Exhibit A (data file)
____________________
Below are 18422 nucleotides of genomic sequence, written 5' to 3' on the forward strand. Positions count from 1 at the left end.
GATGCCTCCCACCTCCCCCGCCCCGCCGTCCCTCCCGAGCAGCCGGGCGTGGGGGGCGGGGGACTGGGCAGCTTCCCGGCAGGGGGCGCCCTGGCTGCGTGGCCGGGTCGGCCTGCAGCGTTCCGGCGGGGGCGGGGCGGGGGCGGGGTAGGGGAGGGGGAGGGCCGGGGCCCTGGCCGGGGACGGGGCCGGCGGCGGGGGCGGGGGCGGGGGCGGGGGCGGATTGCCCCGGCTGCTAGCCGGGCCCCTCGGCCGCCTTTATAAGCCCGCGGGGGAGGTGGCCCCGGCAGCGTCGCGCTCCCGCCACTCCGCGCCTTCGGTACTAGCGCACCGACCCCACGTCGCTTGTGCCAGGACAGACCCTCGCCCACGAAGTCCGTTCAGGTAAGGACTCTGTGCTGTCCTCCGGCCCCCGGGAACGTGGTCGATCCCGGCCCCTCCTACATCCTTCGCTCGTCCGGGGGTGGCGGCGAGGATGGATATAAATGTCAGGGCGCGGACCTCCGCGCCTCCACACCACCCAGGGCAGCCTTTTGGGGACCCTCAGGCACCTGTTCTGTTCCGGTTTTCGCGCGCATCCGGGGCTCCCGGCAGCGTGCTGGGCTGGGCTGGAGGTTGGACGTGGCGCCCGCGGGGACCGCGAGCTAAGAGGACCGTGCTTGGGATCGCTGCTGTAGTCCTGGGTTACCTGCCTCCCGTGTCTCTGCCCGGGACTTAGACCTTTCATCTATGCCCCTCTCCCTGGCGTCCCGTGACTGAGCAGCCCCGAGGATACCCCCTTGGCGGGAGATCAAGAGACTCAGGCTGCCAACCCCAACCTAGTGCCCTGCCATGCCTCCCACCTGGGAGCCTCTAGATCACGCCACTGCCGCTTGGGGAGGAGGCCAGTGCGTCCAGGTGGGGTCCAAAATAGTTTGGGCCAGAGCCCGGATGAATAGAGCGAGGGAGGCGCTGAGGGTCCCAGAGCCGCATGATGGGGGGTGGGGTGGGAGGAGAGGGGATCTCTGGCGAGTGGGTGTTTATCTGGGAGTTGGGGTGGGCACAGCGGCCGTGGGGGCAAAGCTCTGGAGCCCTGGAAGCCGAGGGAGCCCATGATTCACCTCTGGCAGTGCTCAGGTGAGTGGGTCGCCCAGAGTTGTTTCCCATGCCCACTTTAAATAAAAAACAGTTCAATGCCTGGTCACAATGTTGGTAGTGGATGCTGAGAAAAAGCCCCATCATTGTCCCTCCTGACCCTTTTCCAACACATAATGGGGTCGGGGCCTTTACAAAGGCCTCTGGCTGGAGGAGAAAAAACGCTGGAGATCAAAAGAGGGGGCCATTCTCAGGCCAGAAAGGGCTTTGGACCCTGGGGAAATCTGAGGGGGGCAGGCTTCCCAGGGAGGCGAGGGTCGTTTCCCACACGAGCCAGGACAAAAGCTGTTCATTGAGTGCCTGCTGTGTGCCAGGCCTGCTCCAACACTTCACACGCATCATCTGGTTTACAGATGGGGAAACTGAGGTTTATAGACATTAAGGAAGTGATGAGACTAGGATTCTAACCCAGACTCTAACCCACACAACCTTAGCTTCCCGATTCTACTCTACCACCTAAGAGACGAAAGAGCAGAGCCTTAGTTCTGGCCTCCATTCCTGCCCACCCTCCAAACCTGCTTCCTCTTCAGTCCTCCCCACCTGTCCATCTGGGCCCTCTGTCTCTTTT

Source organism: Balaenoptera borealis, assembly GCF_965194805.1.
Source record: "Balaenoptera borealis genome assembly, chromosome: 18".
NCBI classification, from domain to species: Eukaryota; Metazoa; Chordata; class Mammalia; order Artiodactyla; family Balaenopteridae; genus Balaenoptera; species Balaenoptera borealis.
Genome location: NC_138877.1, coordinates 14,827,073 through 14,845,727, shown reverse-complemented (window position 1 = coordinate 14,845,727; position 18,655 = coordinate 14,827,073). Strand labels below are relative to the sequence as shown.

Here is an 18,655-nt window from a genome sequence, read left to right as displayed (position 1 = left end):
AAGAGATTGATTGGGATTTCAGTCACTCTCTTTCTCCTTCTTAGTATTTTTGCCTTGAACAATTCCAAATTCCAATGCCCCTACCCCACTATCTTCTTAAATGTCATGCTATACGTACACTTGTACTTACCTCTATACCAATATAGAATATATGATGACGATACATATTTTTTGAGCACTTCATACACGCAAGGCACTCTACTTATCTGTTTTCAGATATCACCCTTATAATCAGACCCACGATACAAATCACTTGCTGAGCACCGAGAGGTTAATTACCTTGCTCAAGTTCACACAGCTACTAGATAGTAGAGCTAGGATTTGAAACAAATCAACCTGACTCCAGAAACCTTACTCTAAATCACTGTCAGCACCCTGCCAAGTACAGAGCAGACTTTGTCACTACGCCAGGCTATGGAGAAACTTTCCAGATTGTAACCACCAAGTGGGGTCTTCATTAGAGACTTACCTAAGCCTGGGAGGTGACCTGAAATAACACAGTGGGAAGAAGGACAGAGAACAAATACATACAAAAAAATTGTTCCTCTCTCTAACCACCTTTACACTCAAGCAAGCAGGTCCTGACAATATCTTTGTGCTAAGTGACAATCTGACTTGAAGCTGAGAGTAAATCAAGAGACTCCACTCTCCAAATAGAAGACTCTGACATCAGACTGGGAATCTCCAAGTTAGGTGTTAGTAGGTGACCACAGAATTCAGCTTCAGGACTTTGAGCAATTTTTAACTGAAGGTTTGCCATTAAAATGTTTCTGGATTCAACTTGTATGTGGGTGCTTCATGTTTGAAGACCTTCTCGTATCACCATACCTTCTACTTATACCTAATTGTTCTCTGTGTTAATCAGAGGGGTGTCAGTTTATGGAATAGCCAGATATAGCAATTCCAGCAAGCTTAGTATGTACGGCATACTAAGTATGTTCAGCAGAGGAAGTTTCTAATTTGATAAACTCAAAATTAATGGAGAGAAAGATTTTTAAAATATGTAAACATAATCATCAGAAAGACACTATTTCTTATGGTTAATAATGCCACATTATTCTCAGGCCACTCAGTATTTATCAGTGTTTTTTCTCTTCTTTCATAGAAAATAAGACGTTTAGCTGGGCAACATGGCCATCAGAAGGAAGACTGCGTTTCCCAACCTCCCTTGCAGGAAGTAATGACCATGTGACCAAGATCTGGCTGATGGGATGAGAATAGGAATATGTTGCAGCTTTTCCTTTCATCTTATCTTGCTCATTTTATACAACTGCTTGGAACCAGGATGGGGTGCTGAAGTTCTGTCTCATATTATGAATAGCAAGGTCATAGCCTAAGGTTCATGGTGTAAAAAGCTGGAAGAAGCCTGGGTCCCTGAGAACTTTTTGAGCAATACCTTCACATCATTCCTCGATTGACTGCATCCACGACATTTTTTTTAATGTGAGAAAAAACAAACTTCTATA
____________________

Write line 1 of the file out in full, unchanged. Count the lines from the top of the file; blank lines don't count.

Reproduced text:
Below are 18422 nucleotides of genomic sequence, written 5' to 3' on the forward strand. Positions count from 1 at the left end.